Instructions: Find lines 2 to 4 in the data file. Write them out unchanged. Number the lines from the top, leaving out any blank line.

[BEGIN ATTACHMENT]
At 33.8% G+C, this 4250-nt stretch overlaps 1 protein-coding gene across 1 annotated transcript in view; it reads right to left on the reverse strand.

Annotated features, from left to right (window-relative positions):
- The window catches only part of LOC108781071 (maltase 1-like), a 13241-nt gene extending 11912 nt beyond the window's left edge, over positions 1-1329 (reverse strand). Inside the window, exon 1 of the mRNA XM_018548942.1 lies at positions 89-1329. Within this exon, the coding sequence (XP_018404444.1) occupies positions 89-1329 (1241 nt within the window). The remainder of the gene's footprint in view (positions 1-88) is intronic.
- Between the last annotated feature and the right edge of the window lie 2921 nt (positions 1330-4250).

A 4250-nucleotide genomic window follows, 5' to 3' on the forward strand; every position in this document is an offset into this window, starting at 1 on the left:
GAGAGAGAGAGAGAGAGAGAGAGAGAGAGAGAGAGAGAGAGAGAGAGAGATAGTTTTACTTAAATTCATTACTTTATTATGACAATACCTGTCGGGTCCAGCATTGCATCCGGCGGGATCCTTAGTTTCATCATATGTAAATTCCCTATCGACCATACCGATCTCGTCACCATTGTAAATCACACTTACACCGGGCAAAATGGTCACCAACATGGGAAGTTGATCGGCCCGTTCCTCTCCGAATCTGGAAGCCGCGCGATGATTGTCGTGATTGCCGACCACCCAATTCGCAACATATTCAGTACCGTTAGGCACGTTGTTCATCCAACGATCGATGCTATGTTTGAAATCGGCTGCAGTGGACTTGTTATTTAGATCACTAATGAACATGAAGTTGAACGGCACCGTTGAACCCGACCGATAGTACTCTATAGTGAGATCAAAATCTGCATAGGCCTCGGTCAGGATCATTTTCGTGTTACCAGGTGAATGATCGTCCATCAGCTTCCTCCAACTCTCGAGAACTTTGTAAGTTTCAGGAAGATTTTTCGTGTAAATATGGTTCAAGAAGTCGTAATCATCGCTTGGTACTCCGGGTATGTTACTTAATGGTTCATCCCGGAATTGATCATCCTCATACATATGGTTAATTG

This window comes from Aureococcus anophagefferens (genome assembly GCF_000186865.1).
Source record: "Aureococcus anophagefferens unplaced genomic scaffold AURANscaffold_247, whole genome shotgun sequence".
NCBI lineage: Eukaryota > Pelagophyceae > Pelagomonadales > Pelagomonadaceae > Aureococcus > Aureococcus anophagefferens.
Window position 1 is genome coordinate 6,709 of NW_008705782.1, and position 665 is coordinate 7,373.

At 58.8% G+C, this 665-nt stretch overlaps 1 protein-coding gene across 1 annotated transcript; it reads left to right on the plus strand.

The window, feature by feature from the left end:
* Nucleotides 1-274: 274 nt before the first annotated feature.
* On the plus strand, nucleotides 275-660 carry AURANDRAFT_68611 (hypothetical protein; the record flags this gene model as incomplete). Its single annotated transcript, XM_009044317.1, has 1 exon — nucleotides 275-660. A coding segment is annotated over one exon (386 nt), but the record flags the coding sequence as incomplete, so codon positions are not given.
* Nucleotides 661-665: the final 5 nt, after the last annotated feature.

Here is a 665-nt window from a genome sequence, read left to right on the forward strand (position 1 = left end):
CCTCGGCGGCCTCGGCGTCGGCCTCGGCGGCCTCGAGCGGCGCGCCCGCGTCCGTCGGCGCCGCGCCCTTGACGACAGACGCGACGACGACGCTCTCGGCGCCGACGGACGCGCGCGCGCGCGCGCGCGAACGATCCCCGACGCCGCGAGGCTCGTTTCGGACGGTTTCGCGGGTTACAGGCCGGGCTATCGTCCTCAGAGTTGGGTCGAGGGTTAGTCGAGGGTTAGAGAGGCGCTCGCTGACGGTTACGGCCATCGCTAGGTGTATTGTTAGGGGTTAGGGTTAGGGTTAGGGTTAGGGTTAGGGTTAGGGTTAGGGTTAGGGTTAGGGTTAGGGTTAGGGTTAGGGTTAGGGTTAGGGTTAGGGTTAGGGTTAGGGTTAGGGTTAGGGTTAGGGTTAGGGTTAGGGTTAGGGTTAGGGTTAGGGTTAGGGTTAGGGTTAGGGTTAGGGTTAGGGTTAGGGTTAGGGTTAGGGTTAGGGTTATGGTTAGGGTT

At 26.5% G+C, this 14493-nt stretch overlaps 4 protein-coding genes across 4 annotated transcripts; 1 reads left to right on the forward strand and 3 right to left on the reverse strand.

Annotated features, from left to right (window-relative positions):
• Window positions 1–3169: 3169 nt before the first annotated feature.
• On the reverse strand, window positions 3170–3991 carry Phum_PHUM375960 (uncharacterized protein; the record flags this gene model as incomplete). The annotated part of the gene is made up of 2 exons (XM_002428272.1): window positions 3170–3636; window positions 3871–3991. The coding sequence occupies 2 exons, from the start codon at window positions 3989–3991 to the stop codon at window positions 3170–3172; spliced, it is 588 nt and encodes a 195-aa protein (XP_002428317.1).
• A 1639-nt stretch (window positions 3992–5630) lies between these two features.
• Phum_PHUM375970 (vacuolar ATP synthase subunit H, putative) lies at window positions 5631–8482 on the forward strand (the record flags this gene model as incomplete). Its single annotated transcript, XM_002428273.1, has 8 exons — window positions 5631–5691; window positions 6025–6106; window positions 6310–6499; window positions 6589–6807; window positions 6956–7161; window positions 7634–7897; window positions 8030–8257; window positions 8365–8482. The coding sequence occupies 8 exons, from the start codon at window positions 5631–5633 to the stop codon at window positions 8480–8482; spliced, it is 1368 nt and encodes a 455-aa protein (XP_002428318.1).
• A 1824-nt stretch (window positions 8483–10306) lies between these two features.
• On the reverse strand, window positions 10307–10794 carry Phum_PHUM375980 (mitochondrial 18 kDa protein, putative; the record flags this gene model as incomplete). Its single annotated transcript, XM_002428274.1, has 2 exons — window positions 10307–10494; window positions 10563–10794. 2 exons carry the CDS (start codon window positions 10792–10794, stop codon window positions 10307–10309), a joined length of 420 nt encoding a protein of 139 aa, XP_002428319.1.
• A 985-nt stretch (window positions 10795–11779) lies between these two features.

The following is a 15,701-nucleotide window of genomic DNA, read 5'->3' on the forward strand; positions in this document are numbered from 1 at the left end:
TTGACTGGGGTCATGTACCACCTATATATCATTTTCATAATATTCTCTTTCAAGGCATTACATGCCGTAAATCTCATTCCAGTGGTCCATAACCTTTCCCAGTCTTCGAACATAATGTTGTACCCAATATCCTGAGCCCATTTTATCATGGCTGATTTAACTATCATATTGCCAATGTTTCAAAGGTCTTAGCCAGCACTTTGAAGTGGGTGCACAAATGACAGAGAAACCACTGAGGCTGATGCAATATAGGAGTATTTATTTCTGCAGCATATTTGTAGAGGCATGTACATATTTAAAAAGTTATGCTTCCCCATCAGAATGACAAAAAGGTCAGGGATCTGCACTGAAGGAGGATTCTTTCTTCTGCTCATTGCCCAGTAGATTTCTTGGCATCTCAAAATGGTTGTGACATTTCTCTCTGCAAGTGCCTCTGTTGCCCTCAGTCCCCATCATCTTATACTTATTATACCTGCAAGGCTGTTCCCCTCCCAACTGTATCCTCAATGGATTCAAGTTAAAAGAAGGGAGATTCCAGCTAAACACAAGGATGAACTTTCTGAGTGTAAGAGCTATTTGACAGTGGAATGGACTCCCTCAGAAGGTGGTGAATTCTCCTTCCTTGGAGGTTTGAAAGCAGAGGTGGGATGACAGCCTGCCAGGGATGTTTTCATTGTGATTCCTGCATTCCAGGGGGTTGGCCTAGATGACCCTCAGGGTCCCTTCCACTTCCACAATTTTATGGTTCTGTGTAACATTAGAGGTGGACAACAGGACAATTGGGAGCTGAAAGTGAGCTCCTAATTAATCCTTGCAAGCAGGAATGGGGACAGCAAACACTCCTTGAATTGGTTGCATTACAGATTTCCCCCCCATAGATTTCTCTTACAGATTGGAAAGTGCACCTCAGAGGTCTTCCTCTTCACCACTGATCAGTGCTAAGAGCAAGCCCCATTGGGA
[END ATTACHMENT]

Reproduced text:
Annotated features, from left to right (window-relative positions):
- The window catches only part of LOC108781071 (maltase 1-like), a 13241-nt gene extending 11912 nt beyond the window's left edge, over positions 1-1329 (reverse strand). Inside the window, exon 1 of the mRNA XM_018548942.1 lies at positions 89-1329. Within this exon, the coding sequence (XP_018404444.1) occupies positions 89-1329 (1241 nt within the window). The remainder of the gene's footprint in view (positions 1-88) is intronic.
- Between the last annotated feature and the right edge of the window lie 2921 nt (positions 1330-4250).